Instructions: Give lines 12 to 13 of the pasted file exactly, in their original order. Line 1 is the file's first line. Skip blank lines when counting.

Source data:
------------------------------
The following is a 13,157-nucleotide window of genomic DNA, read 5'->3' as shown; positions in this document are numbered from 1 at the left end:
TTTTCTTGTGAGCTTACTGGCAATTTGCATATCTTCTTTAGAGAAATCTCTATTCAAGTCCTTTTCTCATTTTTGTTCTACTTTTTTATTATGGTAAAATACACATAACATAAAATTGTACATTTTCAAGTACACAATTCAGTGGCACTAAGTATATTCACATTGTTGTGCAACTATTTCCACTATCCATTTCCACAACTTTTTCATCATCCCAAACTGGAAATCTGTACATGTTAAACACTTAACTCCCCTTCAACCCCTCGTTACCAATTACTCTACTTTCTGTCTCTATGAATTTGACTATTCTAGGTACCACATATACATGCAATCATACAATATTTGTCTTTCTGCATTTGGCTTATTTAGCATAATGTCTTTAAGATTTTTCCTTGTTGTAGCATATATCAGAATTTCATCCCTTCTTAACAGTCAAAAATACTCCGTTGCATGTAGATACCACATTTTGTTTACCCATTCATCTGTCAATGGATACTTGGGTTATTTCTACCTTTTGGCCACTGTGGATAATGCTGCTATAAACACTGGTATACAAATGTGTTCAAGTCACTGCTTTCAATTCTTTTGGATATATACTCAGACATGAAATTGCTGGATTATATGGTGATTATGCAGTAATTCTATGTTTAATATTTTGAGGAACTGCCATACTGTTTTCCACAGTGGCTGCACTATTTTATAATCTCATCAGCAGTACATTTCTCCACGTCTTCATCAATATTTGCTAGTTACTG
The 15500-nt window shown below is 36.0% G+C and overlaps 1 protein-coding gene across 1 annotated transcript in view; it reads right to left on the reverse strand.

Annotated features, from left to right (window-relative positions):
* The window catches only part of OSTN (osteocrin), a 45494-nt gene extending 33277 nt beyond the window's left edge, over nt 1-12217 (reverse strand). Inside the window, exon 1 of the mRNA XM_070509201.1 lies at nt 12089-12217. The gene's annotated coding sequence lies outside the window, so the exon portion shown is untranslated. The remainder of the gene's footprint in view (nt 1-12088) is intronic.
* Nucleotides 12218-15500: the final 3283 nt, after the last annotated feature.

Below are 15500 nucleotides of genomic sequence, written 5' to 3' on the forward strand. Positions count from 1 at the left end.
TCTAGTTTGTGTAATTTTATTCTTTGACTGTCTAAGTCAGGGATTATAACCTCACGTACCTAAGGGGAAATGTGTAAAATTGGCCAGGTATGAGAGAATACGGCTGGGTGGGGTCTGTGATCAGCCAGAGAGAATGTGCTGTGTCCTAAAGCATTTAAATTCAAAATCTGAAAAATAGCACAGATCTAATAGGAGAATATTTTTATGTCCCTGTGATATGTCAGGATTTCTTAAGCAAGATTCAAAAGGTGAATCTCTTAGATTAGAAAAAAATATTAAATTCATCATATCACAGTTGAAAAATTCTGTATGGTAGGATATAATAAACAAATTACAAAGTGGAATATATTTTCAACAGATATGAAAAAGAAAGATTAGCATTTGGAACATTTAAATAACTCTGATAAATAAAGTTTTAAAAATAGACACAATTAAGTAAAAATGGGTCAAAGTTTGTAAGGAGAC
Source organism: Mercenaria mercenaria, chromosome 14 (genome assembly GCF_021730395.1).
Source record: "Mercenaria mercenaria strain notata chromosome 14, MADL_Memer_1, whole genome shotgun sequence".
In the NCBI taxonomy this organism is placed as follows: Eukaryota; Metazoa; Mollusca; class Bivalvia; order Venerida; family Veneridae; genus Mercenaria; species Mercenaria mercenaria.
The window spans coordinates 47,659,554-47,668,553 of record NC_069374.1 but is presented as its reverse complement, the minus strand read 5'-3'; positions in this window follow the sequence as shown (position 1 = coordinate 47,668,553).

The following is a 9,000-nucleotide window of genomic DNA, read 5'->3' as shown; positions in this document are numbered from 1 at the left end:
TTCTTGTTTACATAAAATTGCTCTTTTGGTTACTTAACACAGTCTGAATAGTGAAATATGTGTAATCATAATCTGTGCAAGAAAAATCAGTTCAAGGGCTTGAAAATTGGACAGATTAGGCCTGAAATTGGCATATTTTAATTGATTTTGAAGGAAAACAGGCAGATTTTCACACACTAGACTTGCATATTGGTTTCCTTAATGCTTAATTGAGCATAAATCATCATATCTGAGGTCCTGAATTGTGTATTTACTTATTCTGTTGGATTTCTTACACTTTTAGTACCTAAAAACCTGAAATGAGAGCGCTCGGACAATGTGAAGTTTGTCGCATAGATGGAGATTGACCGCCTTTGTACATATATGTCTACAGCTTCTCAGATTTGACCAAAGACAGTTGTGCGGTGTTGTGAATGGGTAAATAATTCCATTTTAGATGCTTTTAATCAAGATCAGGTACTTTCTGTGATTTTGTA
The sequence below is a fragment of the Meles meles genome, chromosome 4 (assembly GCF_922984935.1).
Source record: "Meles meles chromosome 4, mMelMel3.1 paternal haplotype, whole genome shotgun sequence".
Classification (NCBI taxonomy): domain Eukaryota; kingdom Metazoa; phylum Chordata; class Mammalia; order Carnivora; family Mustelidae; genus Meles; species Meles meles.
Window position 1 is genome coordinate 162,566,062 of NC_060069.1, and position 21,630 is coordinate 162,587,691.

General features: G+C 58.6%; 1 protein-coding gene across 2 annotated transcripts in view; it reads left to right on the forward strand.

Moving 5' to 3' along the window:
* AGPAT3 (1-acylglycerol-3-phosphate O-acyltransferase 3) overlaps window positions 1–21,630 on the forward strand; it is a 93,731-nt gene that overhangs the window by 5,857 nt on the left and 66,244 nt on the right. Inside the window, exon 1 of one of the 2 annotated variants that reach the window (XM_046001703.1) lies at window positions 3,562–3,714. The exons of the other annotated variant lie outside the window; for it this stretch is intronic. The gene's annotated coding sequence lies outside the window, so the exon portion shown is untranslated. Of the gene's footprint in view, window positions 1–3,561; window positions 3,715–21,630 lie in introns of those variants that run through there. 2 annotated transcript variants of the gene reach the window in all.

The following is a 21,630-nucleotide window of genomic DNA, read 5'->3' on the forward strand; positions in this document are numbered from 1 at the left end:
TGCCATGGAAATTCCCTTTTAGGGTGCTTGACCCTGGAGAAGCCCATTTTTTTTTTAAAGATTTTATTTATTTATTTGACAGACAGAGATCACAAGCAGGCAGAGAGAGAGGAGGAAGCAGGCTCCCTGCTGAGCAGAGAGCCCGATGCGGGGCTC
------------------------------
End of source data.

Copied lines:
The window spans coordinates 47,659,554-47,668,553 of record NC_069374.1 but is presented as its reverse complement, the minus strand read 5'-3'; positions in this window follow the sequence as shown (position 1 = coordinate 47,668,553).

The following is a 9,000-nucleotide window of genomic DNA, read 5'->3' as shown; positions in this document are numbered from 1 at the left end: